Musical Heritage of Pakistan

Lok Virsa has started documentation of `Musical Heritage of Pakistan’ in its on-going efforts to document various components of tangible and intangible cultural heritage of the country.
Pakistan can rightly be described as the cradle of music. It not only gave birth to the first musical instruments, but the evolutionary process in the growth of these instruments through various ages that mark the history of the sub-continent, was able to absorb and assimilate the atmospheric influences of the contemporary trends in the field of music around the globe, said Executive Director Lok Virsa, Khalid Javed.
He said, Indo-Pakistani music has survived and thrived for thousands of years while remaining an oral art form with little or no written tradition.
The Musical heritage has created a three-dimensional display named as “Hall of Musical Heritage” at the first ethnological museum ofkistan, known as Heritage Museum located at Shakarparian to depict and portray the history of music in the sub-continent, roots of music, classical folk music and contemporary music as well as contributions of the Muslims towards promotion of musical heritage.
Executive Director Lok Virsa, who is also a renowned cultural expert and folklorist, informed that the hall describes the beginning of tradition of music in the subcontinent.
He apprised that the excavations of the ancient civilization of Moenjodaro flourished from Sindh reveals that a clay ball known as “Borindo” was used as blow instrument, which is still in practice in Sindh province by shepherds.
This instrument can be regarded as the most ancient musical instrument in the sub-continent. Our classical music can be traced from the Indo-Aryan Vedic traditions where Pundits sat in deep meditation contemplating in nature of god and reality, he remarked.
The Pundits expressed this transcendental vision in Sur and Raag.
The Raag expressed human moods, emotions of union and separation or simply joy relating to season nature and various raags are still named after ancient deities.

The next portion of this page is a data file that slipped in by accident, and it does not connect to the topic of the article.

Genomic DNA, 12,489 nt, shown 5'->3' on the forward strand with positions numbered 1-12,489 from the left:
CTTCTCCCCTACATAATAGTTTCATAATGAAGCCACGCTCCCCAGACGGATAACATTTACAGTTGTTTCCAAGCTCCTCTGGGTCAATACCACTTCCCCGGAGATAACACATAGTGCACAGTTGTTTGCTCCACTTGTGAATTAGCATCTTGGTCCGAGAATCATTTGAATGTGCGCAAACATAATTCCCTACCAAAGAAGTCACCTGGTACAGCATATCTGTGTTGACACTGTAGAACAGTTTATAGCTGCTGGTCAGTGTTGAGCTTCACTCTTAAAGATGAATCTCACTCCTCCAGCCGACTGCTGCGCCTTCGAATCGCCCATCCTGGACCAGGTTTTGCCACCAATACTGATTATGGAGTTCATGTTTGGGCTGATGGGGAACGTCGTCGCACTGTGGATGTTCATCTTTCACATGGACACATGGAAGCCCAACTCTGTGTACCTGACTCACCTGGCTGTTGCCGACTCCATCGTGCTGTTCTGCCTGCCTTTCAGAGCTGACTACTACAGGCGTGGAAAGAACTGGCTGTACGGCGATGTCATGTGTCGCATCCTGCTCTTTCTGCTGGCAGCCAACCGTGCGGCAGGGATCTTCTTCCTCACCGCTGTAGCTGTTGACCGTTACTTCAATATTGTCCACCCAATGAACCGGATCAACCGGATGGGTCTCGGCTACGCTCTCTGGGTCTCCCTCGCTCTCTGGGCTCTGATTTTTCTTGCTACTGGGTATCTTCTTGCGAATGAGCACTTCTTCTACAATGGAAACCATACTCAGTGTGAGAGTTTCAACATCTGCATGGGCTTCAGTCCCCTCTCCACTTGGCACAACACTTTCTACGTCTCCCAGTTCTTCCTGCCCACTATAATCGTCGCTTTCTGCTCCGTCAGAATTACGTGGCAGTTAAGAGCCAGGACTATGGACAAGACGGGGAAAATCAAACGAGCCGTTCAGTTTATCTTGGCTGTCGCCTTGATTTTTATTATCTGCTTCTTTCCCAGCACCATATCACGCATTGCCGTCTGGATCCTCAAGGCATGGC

Another section of the display is dedicated to the contributions of the Muslims towards the musical heritage. Many Muslim rulers and Sufis encouraged music and gave it a place of honor in their courts.
Philosophers like Al-Kindi, Al Farabi, Bu Ali Sina, Ameer Khusro, Saif al Din, and many others researched and wrote extensively on music.
Sufi saints enriched the musical system through innovations in raag and musical instruments and further took the art to the masses evolving many popular forms of music.
It also specifically portrays the valuable contributions rendered by the Muslim scholar Hazrat Ameer Khusro Dehalvi, whose name is common for every Pakistani wherever music is mentioned.
Born more than 700 years ago, the memory of Ameer Khusro remains alive in the heart of every musician.
He was the court poet and musician. Ameer Khusro is credited with the creation of Qawaali by modifying Dhurpad adding Persian melody and beat to it. Qawwali is a musical genre – a devotional assembly of Islamic mysticism or Sufism in the sub-continent.
Ameer Khusro is also credited for inventions of musical instruments like sitar and tabla.
In this display, one can see a research based information about traditional schools of music commonly called “Gharanas” including Dehli Gharana, Kirana Gharana, Agra Gharana, Gwaliar Gharana, Jaipur Gharana, Patiala Gharana and Sham Churasi Gharana.

(The Nation)

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